But Sally Lloyd-Jones has a whole-family guide to observing Lent with kids—and the Jesus Storybook Bible. That’s what we’ll be doing this year, and I wanted to share it today so that you, if you’re into this sort of thing, can join us!

The guide features forty days of readings from the Jesus Storybook Bible, as well as a printable paper chain and coloring pages. This will definitely please the younger set of readers in our house, but I know the older girls will enjoy it as well.

Jesus Storybook Bible, Reading Plan for Lent | Little Book, Big Story
Photo: Sally Lloyd-Jones

You can download the guide from Sally Lloyd-Jones’s website for free by subscribing to her mailing letter.


The Jesus Storybook Bible
Sally Lloyd-Jones; Jago (2007)

Jesus is Risen!

One of the difficulties of telling the Easter story to young readers is the fact that the main character, the Creator of the Universe, dies right in the middle. The story doesn’t end there (praise the Lord!), but that is still a dark moment. Authors might soften it by moving Jesus’ death and all the horror of it off stage, but no author can remove it entirely without crippling the story. They shouldn’t.

Jesus is Risen!, by Agostino Traini | Little Book, Big Story

Agostino Traini (author of The Life of Martin Luther) handles this conundrum thoughtfully and begins Jesus is Risen three days after Jesus’ death. Rather than take readers through Jesus’ life or through the timeline of Holy Week, Traini tells the story of the Resurrection itself, from Easter morning to the arrival of the Holy Spirit.

These passages sometimes read, to me, like an epilogue at the end of the gospels (or like a preface to the book of Acts), so I love reading a book that focuses solely on Jesus resurrected. We get to see the disciples’ bewilderment and Jesus’ kindness as he answers their questions, lets them examine him, and cooks them breakfast.

Jesus is Risen!, by Agostino Traini | Little Book, Big Story

Jesus is Risen! would be a beautiful book to read on Easter morning. It is all joy and delight (with pop-ups!), perfect for sharing over Easter breakfast or, if you roll the way we do, early-morning cookies. (You know it’s a true feast day when it starts with cookies.)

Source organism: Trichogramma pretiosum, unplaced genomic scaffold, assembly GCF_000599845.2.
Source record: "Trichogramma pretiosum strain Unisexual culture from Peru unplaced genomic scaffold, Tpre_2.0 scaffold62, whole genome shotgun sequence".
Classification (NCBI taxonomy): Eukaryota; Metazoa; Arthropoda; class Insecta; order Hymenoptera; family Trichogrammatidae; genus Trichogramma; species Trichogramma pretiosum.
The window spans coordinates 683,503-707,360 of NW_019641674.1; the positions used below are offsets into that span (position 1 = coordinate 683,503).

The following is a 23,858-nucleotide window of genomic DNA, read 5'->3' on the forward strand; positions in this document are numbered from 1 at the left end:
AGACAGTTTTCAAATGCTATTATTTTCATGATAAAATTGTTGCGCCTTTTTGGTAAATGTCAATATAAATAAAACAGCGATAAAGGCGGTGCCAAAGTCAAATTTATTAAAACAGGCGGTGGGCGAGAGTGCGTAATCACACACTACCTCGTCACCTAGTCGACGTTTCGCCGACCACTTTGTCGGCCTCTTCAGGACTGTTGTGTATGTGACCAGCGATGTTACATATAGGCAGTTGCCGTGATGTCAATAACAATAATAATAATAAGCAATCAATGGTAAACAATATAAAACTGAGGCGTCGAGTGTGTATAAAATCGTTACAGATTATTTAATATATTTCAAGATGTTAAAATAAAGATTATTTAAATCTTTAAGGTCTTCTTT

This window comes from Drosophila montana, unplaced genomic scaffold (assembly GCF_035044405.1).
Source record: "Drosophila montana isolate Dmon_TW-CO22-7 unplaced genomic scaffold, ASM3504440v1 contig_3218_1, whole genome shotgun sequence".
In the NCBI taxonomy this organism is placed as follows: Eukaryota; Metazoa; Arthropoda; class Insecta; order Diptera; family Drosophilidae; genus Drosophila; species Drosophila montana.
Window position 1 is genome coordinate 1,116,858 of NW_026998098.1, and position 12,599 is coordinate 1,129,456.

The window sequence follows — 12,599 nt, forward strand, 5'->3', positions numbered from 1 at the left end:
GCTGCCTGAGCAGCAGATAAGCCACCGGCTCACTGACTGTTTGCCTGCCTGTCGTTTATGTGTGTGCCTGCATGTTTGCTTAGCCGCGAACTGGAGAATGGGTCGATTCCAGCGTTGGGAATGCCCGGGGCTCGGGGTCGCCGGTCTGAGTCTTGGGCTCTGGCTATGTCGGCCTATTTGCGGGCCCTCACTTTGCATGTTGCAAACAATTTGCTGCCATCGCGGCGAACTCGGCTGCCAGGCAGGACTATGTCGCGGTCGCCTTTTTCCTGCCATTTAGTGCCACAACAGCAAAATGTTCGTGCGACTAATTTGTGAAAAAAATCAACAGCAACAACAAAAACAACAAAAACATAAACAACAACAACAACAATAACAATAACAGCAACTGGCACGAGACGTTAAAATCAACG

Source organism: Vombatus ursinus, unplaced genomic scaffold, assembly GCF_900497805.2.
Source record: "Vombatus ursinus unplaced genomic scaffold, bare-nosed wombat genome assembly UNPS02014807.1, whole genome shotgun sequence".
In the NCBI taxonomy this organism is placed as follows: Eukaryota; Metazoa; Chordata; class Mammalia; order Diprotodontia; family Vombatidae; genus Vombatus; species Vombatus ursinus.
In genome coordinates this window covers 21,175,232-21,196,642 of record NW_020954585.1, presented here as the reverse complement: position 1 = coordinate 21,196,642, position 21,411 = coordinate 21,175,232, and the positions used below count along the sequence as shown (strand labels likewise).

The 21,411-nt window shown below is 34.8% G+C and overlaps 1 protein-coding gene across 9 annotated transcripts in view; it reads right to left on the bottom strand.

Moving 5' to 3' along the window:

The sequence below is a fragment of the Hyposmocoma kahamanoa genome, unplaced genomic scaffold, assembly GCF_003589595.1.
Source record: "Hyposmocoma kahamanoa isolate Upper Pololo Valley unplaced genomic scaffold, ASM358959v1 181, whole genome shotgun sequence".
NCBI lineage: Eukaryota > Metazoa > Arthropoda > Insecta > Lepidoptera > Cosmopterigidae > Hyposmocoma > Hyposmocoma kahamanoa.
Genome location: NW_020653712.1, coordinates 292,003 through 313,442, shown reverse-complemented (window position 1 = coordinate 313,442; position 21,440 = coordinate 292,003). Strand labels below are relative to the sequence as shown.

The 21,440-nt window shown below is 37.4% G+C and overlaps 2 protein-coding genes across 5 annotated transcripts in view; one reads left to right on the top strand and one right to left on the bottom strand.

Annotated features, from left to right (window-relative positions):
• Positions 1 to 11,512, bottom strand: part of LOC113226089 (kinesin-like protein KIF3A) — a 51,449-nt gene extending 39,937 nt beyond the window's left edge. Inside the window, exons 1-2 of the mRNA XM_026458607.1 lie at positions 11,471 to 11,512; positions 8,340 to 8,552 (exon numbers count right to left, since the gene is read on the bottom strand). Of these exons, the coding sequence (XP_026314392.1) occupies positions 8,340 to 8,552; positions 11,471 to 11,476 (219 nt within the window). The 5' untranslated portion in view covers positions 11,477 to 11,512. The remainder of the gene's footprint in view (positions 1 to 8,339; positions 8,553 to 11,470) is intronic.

Jesus is Risen!, by Agostino Traini | Little Book, Big Story

And to all of you: Happy Easter! He is risen!


Jesus is Risen!
Agostino Traini (2018)

A Very Happy Easter

Exaggerated eyebrows! Dropped jaws! I sometimes miss the depth of emotion in Scripture or the strength with which people respond to Jesus, but a good illustrated Bible story doesn’t bury those feelings. Rather, it lets us see what it looks like to respond to some of the bewildering, awe-inspiring, terrifying events of Scripture the way a human being would—with feeling.

A Very Happy Easter, by Tim Thornborough | Little Book, Big Story

A Very Happy Easter takes this one step further and incorporates those feelings right into the text. Where Tim Thornborough’s excellent Christmas book, A Very Noisy Christmas, invited readers to respond to the story of Jesus’ birth with sound and celebration, A Very Happy Easter invites readers into the story through expression:

“In most books there is work for your eyes and ears. You look at the pictures, and listen to the words. But in this book, there is work for your face too!”

A Very Happy Easter, by Tim Thornborough | Little Book, Big Story

Every time readers see a character react to something in the story, we get to respond by mimicking the expression of the characters. Are they astonished? Let us be astonished too! Are they confused or disbelieving? Well, then, so are we. Startled? Afraid? Amazed? Us too!

A Very Happy Easter, by Tim Thornborough | Little Book, Big Story

This is a great way to engage younger readers, but I have a hunch that my older girls—with some initial eye-rolling, perhaps—will get into it, too. And anything that puts our feet on the ground of the Easter story is a welcome addition to our library.


A Very Happy Easter
Tim Thornborough; Jennifer Davison (2019)


Disclosure: I did receive copies of this for review, but I was not obligated to review this book or compensated for my review in any way. I share this book with you because I love it, not because I was paid to do so.